The European Union insisted Saturday on the need for a hasty political solution to end the carnage in Syria as the collapse of Lebanon’s government triggered fresh fears of a regional spillover.
Winding up two-day talks with EU foreign ministers, in which Britain and France failed to win support from partners to arm Syria’s rebels, the bloc’s foreign policy chief Catherine Ashton said the onus instead had to be on a political settlement.
Influential Swedish Foreign Minister Carl Bildt meanwhile said funnelling weapons to Syria’s insurgents as suggested by London and Paris would only fan the conflict and undermine efforts to seek a negotiated settlement.
“We must try to give new momentum to a political solution,” Ashton said, including fresh economic and political support to the opposition and further pressure on President Bashar al-Assad’s regime to negotiate.
“I cannot say how much we have a sense of urgency on Syria and the neighbouring countries,” she said at a news conference held after Lebanon’s government fell over divisions triggered by the two-year civil war across the border.
Debate over whether to lift an existing EU arms embargo in order to supply arms, including ground-to-air missiles and other heavy weaponry, to Syrian rebels topped talks between the EU foreign ministers in Dublin.
An agreement is needed by May 31 to renew a far-reaching package of EU sanctions against the Assad regime, including the near two-year-old embargo. If not agreed unanimously by the EU-27 it will expire. The ministers are scheduled to meet several times at least before then.
But there was little to no appetite for the push by Britain and France.
“I think among all the foreign ministers there is a determination that it is only by a political solution that we can get an end to the carnage in Syria,” said Sweden’s Bildt.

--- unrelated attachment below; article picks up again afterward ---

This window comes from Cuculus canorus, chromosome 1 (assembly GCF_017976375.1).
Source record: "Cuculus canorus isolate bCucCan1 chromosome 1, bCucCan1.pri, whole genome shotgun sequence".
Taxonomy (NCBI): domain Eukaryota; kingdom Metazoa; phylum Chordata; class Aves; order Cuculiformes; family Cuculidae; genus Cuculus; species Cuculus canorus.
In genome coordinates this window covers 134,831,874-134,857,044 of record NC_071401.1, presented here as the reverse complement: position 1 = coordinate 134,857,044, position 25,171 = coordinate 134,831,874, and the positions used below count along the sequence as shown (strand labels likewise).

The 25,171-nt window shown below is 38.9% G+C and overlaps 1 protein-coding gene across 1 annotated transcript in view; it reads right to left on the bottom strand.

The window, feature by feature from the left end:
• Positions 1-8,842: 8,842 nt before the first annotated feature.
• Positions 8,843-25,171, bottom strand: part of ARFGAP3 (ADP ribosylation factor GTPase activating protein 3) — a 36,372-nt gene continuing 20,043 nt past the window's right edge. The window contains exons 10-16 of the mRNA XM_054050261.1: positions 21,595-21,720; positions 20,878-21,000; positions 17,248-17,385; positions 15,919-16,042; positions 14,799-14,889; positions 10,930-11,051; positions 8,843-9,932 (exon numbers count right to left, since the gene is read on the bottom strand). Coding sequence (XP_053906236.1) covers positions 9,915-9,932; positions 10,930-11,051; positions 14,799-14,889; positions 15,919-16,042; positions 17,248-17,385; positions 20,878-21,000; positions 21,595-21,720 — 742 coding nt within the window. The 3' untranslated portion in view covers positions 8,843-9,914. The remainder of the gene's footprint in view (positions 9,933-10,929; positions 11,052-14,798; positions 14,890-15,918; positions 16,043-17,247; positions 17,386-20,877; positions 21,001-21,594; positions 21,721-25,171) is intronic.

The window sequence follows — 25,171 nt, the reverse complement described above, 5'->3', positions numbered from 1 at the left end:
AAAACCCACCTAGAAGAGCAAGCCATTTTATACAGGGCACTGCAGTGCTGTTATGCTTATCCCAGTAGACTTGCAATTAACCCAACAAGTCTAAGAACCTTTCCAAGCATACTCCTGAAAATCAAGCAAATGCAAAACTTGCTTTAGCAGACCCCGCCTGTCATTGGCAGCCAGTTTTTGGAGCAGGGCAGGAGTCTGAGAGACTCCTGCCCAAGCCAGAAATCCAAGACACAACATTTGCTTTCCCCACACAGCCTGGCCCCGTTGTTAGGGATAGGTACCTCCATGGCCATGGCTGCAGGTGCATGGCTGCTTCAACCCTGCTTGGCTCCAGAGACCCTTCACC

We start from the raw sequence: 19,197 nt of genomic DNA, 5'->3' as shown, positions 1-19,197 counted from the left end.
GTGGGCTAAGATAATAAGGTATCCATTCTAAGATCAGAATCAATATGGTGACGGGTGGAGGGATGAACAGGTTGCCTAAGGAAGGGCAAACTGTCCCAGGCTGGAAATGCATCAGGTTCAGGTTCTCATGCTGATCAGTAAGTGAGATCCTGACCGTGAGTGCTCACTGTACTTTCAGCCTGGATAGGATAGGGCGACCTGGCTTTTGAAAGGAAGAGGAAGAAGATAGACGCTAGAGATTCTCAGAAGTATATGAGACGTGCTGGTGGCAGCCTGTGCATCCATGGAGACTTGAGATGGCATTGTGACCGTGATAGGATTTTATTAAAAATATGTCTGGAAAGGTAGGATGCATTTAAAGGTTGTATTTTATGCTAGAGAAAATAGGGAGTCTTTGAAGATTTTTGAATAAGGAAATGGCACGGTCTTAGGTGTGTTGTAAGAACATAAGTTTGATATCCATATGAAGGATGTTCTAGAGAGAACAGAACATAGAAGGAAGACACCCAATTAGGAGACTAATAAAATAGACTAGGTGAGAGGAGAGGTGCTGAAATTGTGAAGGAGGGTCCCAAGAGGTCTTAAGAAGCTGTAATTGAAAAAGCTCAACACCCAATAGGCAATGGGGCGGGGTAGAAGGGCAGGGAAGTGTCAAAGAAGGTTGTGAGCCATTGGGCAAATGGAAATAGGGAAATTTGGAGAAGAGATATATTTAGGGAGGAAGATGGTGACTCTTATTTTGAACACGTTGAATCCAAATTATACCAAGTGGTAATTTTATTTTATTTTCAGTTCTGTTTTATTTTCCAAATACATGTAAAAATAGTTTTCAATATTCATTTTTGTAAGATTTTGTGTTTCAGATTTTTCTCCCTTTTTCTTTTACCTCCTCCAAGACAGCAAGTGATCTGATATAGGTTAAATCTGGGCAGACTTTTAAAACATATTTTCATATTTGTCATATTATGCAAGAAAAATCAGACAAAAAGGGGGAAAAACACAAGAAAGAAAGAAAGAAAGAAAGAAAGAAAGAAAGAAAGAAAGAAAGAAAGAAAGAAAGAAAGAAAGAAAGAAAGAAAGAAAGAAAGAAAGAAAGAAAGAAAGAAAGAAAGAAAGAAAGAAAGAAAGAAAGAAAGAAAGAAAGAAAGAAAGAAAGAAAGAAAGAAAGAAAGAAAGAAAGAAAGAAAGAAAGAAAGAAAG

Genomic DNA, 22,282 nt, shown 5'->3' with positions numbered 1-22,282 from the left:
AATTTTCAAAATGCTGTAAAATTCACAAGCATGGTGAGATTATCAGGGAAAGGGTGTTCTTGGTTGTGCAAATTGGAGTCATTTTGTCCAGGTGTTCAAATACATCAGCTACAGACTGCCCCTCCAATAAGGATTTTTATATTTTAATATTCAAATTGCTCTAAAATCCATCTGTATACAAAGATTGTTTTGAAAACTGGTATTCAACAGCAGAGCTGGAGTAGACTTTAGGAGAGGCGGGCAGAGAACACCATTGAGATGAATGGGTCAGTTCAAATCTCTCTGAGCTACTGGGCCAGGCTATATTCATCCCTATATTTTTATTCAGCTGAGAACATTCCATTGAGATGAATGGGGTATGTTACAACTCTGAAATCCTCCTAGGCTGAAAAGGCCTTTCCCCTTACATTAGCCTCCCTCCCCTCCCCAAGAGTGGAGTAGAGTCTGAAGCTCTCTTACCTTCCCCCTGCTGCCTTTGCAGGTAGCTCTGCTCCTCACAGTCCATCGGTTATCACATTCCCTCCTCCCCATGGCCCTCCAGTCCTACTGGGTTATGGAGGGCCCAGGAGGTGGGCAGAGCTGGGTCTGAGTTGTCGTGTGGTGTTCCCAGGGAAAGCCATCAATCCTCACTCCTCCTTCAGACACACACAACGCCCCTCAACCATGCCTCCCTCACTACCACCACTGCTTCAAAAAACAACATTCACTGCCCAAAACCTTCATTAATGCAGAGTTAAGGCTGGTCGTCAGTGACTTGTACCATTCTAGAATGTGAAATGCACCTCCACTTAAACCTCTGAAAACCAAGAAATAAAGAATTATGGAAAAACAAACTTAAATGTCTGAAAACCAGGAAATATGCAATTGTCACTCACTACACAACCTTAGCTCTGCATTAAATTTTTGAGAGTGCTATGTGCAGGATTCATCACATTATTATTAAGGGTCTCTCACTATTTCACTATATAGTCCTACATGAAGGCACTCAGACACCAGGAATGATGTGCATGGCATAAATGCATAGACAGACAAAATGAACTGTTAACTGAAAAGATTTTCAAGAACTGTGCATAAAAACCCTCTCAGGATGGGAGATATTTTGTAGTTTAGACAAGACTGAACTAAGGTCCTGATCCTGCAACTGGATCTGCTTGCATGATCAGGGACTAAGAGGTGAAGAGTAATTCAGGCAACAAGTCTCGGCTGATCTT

While reviewing existing sanctions was part of the effort to reach a political solution, EU nations remained reluctant to supply offensive weapons to the opposition, Bildt said.
“It was very difficult to detect any enthusiasm for the further arming of a conflict that is already much too armed,” Bildt said after the talks.
“A number of ministers expressed the concern that it was going to lead to an intensification of the fighting, that it was going to open the floodgates from other quarters and the prolongation of the conflict and might complicate the search for a political solution that everyone agrees is the most important thing.”
Bildt, who played a prominent role in seeking an end to the Balkans conflicts in the mid-1990s — notably acting on behalf of the EU and UN — said there was “an interesting parallel” between the Balkans and Syria, where UN Security Council permanent members China and Russia are in disagreement with the others.
The Bosnian war, which began in April 1992, could have ended the following summer in 1993 instead of autumn 1995 if international actors had stayed on the same page, he said.
But “different actors were going into different directions and that prolonged the war,” he said. “So we must not repeat that mistake. It is only by getting the international community together that we have any possibility of a political solution.”